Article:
START I was followed by START II, and though it was signed in 1993 after the dissolution of the Soviet Union, START II never went into force, due to Russian concerns about the United States’ withdrawal of the ABM treaty. START II aimed to limit the amount of warheads to between 3,000-5,000 warheads for each country. Work on START I and II paved the way for the Strategic Offensive Reductions Treaty (SORT), signed in May 2002, which demanded that each side reduce their strategic nuclear weapons to between 1,700 and 2,200 by the end of 2012.
The main strategic defense planning document for the Russian Federation on the heels of this nuclear history is the 2010 Military Doctrine. This doctrine states that “the Russian Federation reserves the right to use nuclear weapons in response to the use of nuclear and other types of weapons of mass destruction against it and/or its allies, and also in the event of aggression against the Russian Federation involving the use of conventional weapons when the very existence of the state is under threat.” The 2010 Military doctrine was amended in 2014 to include a section about conventional weapons threatening the existence of the state, but the Minister of Defense at the time, Igor Sergeyev, assured that the condition didn’t change the overall intent of the doctrine. According to Article 22, the 2010 Military Doctrine is only retaliatory, not preventive. The wording of this section of the military doctrine mirrors that of the U.S., British, and French nuclear strategies during the Cold War, which allowed for a first-strike nuclear attack. In actuality, Russian doctrine was changed to allow for a first-strike only in the early 1990s. Though some interpret this new clause to be aggressive, Dvorkin gave an alternate and astute interpretation in that ‘the unchanged conditions for nuclear weapons use and the description of their role in ensuring Russia’s and U.S./NATO security fifteen years after the end of the Cold War reflects the fact that the principles of mutual nuclear deterrence have not been altered, although these principles are useless in counteracting new challenges and threats.”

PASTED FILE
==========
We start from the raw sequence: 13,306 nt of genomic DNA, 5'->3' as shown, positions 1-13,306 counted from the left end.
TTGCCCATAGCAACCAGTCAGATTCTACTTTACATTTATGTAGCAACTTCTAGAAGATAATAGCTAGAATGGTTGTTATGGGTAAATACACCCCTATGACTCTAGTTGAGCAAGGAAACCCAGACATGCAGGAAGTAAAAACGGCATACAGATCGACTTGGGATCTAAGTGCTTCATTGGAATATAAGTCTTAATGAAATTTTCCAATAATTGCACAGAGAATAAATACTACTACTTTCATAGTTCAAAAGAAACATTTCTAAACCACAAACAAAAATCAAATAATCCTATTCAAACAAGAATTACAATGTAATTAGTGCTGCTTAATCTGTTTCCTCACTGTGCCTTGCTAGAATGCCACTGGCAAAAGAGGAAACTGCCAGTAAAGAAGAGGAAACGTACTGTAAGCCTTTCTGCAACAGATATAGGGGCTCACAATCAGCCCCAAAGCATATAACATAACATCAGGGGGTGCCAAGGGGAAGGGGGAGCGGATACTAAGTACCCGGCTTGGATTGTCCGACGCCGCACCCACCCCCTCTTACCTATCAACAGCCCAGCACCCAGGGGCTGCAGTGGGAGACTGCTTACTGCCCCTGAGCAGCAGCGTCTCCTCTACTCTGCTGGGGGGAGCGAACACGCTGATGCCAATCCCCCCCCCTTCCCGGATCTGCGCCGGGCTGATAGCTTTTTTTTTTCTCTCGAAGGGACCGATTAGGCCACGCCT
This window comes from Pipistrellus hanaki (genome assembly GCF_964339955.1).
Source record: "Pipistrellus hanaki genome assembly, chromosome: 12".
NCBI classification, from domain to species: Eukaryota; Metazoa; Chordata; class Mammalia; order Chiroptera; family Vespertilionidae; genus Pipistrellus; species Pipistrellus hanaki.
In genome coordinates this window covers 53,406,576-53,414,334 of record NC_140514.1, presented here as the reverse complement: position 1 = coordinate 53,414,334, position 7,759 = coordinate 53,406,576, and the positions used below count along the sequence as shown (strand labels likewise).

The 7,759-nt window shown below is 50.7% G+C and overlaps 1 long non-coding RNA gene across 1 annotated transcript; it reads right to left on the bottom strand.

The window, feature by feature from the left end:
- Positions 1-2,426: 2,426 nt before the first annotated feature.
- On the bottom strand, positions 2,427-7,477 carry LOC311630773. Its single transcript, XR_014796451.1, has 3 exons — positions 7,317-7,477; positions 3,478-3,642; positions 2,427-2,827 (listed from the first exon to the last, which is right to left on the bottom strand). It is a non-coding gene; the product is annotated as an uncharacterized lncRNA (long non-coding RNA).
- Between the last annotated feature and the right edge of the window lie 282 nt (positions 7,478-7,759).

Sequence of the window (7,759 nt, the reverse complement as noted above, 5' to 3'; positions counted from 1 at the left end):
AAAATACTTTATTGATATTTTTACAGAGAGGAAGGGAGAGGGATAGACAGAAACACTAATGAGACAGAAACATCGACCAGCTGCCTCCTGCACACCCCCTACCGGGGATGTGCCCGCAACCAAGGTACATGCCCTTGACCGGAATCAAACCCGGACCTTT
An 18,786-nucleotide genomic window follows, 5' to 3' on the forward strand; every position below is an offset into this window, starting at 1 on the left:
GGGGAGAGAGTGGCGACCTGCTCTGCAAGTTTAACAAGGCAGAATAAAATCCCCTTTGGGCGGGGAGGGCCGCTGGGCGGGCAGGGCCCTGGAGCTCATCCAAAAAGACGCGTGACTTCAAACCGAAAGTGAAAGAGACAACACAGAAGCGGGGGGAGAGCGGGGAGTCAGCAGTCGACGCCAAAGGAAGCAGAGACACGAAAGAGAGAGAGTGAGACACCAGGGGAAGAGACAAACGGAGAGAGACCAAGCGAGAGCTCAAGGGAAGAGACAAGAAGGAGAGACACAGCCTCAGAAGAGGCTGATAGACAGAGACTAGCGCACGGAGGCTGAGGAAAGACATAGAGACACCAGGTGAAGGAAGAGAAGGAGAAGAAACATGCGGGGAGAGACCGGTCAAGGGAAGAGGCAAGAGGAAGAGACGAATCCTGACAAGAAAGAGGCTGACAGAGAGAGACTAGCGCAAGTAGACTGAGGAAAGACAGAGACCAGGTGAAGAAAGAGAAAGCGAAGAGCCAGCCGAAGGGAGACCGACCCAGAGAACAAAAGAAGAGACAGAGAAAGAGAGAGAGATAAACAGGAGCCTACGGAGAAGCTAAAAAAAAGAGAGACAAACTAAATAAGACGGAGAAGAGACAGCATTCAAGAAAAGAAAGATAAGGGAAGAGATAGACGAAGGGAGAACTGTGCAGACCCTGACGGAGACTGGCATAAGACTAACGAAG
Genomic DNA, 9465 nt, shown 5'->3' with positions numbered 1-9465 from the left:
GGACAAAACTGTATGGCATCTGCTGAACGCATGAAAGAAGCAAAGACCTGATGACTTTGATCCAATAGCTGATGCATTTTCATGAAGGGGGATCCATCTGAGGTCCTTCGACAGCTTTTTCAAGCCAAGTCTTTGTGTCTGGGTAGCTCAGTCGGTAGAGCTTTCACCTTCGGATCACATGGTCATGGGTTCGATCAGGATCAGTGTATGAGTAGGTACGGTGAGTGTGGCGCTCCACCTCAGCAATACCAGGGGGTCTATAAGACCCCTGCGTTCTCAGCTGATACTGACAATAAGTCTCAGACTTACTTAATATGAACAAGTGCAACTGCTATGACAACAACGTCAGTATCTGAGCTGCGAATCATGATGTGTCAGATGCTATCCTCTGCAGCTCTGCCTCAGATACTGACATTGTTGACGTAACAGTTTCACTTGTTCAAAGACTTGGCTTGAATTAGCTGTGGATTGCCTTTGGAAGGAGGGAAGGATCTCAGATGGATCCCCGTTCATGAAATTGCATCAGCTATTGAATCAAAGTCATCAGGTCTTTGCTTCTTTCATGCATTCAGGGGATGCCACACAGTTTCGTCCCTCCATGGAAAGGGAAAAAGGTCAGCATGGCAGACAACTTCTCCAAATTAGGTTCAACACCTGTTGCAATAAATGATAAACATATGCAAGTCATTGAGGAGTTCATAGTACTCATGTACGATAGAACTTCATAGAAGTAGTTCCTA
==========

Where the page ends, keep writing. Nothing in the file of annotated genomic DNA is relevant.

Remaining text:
Russia and the United States have two separate nuclear ideologies – while the U.S. proclaims to advocate for less reliance on nuclear weapons, the Russian Federation promotes their importance in its military strategy. In addition to new rhetoric, Russia has increased efforts to improve the capability of its nuclear arsenal, in an attempt to try and keep up with the capabilities of the United States. This disbalance has always been a major sticking point for the Russian Federation: it thinks it is easy (and insincere) for the United States to proclaim the ‘lack of reliance’ on nuclear weapons when the US easily outpaces all countries around the globe in terms of nuclear quantities. It means, to the Russians, that the Americans are ‘diplomatically aggressive’ about nuclear restraint while knowing it has a secret hammer hidden behind its back if ever necessary. A hammer that is far bigger and heavier than everyone else’s hammer.
The strategic nuclear policies of Russia and the United States are subject to change as time goes on and the security situation changes. Despite their long history of attempting to regulate nuclear weapons, the United States and Russia continue to alter their nuclear strategies to account for changes in the international security environment and changes with their political relationship with each other. Russia will continue to emphasize the importance of its strategic nuclear weapons to provide for the defense of the Russian Federation, as it continues to be distressed at how much the United States outpaces all others in terms of nuclear holdings. Proclamations of peaceful intent are always moot to the Russians when they can physically quantify the destructive power of the adversary’s arsenal. Deterrence may indeed be a good thing. But absence of nuclear capability is far safer to Russia than absence of malicious intent. This is the area of engagement, an attitudinal one, which the United States needs to do a much better job of when it comes to working with the Russian Federation.